In 2017, Dr. Yomi Noibi, Executive Director of ECO-Action, a local nonprofit, partnered with the West Atlanta Watershed Alliance and other organizations to create the Atlanta Watershed Learning Network (AWLN). This robust, 9-month long, community-training program offers residents a series of classroom and hands-on learning opportunities on watershed basics, stormwater management, green infrastructure and climate resilience. The training also incorporates components advocacy, communications and equity, which are put into action through the requirement that every participant design and implement a community project to put into practice what they learned. Twenty community members from both neighborhoods participated in the initial AWLN training in 2017; a second cohort that also included community members from the Flint River area of south Atlanta was launched in 2018.
Most recently, AWLN participants have collaborated with the Odum School of Ecology at the University of Georgia to create The Watershed Learning Network. This educational website includes learning resources for both students and teachers, is applicable to any urban waters setting and is a useful resource to others wishing to create their own watershed learning network.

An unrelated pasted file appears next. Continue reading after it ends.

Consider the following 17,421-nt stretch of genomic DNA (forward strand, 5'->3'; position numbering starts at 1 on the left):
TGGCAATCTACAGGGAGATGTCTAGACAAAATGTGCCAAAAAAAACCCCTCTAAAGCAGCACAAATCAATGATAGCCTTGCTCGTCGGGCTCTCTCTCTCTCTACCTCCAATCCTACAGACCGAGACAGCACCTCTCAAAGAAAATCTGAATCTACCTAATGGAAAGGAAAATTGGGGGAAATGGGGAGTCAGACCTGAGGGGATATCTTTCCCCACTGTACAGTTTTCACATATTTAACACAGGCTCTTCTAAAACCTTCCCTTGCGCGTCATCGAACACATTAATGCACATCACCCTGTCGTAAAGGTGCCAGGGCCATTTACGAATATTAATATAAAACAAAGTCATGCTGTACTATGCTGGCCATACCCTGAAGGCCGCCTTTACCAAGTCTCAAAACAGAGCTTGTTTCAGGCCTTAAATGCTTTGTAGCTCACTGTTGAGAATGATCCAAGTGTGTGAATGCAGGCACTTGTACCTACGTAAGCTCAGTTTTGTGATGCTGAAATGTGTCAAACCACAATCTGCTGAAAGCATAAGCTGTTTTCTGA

Incorporating Equity into Green Infrastructure Decisions
The state of Rhode Island has nearly 400 miles of coastline and several prominent tributary rivers—like the Woonasquatucket, Blackstone, and the Moshassuck—that flow into Narragansett Bay. Providence and other cities sit at the head of the Bay, contributing polluted stormwater runoff and combined sewer overflows (CSO) to the Bay’s waters and posing a risk to public health. Although treatment facilities and a system of tunnels built since 2008 now remove about half of the CSO volume discharging into the waterways, parts of Narragansett Bay and many tributary rivers still do not meet water quality standards for bacteria. To further combat the impacts of stormwater runoff, nearly 40 local businesses, nonprofits and government agencies joined forces to form the RI Green Infrastructure Coalition (GIC) in 2014. Ever since, GIC has been active fostering green infrastructure through education and advocating for funding to support projects that mitigate urban flooding and build climate resilience.